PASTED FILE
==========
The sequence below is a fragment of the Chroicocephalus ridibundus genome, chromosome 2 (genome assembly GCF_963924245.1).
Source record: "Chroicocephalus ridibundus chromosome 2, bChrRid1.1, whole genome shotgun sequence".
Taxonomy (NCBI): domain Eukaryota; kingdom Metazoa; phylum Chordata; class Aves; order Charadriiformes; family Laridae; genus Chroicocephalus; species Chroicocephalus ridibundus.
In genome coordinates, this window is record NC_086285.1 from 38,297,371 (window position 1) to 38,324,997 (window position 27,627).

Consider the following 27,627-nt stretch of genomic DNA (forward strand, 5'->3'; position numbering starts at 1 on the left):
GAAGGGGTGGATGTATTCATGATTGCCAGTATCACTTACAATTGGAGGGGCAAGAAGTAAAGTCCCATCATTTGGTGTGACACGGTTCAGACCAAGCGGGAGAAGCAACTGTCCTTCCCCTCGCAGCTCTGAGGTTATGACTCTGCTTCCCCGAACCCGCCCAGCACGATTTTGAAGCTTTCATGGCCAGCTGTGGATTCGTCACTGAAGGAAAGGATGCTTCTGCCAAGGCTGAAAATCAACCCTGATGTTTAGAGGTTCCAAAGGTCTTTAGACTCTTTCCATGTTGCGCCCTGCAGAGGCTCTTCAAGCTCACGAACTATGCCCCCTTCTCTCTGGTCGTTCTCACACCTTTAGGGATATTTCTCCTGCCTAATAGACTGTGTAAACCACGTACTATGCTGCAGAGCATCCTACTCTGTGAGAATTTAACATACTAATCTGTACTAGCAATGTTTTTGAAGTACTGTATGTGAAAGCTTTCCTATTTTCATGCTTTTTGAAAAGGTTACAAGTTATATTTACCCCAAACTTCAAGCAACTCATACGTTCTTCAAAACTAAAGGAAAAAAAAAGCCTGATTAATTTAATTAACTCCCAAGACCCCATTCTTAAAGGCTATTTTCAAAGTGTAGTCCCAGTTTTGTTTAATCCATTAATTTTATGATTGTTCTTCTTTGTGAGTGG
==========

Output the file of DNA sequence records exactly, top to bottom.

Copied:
The sequence below is a fragment of the Chroicocephalus ridibundus genome, chromosome 2 (genome assembly GCF_963924245.1).
Source record: "Chroicocephalus ridibundus chromosome 2, bChrRid1.1, whole genome shotgun sequence".
Taxonomy (NCBI): domain Eukaryota; kingdom Metazoa; phylum Chordata; class Aves; order Charadriiformes; family Laridae; genus Chroicocephalus; species Chroicocephalus ridibundus.
In genome coordinates, this window is record NC_086285.1 from 38,297,371 (window position 1) to 38,324,997 (window position 27,627).

Consider the following 27,627-nt stretch of genomic DNA (forward strand, 5'->3'; position numbering starts at 1 on the left):
GAAGGGGTGGATGTATTCATGATTGCCAGTATCACTTACAATTGGAGGGGCAAGAAGTAAAGTCCCATCATTTGGTGTGACACGGTTCAGACCAAGCGGGAGAAGCAACTGTCCTTCCCCTCGCAGCTCTGAGGTTATGACTCTGCTTCCCCGAACCCGCCCAGCACGATTTTGAAGCTTTCATGGCCAGCTGTGGATTCGTCACTGAAGGAAAGGATGCTTCTGCCAAGGCTGAAAATCAACCCTGATGTTTAGAGGTTCCAAAGGTCTTTAGACTCTTTCCATGTTGCGCCCTGCAGAGGCTCTTCAAGCTCACGAACTATGCCCCCTTCTCTCTGGTCGTTCTCACACCTTTAGGGATATTTCTCCTGCCTAATAGACTGTGTAAACCACGTACTATGCTGCAGAGCATCCTACTCTGTGAGAATTTAACATACTAATCTGTACTAGCAATGTTTTTGAAGTACTGTATGTGAAAGCTTTCCTATTTTCATGCTTTTTGAAAAGGTTACAAGTTATATTTACCCCAAACTTCAAGCAACTCATACGTTCTTCAAAACTAAAGGAAAAAAAAAGCCTGATTAATTTAATTAACTCCCAAGACCCCATTCTTAAAGGCTATTTTCAAAGTGTAGTCCCAGTTTTGTTTAATCCATTAATTTTATGATTGTTCTTCTTTGTGAGTGG